However, that is only the beginning of the questions. Only the AGM can alter the rules of the Association as they are codified in the Handbook. The PE is mandated to follow those rules. If the PE agrees with their lawyers "belief", it means that OECTA has adopted the corporate position that a staff person can call a meeting in direct opposition to the bylaws and it could after the fact be sanctioned by the provincial executive. The question then arises:
- Does this acceptance of their lawyer’s “belief” in the legality of the subsequent sanction make the PE in its capacity as the Board of Directors of OECTA subordinate to the employees or staff of OECTA in apparent contradiction to the structure of authority enshrined in the Handbook?
- Can the PE accept a report and a recommendation from a body that has not yet been duly constituted given that according to our bylaws that body does not exist?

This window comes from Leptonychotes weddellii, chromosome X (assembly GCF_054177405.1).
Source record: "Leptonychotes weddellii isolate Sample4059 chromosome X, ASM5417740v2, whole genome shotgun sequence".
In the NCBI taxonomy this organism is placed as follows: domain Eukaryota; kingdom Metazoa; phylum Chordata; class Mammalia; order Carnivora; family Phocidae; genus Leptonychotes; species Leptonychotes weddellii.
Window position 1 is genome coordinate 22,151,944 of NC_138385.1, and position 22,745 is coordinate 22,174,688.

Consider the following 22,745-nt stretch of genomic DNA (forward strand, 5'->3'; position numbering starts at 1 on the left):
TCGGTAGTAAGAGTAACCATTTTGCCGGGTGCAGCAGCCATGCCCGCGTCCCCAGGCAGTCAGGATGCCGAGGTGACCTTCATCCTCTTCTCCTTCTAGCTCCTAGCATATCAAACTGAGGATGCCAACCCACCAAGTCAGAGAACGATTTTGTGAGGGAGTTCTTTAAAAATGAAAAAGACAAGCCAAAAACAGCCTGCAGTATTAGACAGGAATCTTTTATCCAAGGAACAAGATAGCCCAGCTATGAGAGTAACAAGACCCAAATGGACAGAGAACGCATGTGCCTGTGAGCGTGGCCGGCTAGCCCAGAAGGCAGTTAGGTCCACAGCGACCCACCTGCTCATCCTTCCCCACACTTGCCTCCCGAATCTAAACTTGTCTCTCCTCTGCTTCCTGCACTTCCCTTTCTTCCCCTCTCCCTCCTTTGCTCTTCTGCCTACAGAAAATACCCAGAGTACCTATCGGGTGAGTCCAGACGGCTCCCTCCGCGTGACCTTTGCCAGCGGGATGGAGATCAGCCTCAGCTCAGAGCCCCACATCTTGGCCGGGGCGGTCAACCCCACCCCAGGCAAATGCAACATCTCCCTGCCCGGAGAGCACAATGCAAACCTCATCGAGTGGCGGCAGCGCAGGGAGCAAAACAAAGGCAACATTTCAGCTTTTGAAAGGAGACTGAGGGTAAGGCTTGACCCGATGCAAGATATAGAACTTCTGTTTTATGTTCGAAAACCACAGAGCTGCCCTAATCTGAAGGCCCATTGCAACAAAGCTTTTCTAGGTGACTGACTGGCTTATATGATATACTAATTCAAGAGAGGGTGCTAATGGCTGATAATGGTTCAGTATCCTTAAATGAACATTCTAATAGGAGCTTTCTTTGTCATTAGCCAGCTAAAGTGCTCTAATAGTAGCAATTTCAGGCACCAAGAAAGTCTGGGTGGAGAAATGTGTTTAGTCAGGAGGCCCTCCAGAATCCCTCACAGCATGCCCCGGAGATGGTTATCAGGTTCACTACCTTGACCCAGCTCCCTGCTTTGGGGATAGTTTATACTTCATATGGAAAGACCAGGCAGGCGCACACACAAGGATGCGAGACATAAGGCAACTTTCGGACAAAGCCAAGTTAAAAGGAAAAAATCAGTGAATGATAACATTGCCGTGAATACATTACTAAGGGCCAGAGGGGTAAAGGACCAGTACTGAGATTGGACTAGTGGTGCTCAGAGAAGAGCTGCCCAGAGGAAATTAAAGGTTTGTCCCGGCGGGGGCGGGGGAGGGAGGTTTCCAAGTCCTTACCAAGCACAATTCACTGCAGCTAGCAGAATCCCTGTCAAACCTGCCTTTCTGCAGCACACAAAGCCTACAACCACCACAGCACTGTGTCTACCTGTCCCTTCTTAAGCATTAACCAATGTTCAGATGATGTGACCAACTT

- If the answer is yes, which articles in the Handbook permit such acceptance and how do they do so?
- At the time of receiving the lawyers “belief”, did the members of the PE know that some previous General Secretaries had appointed members to the discipline board?
- If members of the PE and the members at large did not know of the past practice, does such a secret past practice have any standing in law as past practice?
- If the past practice involves violating the bylaws, does it not therefore represent a breach of contract? Can this practice continue once it is discovered and a member objects? (I formally object to any suggestion that the General Secretary may violate the bylaws.)
- How can OECTA break its contract with me, Richard Brock or any other member without first obtaining our consent?
- Is there in law such a thing as a legally valid one-sided breaking of contract that would apply to this situation?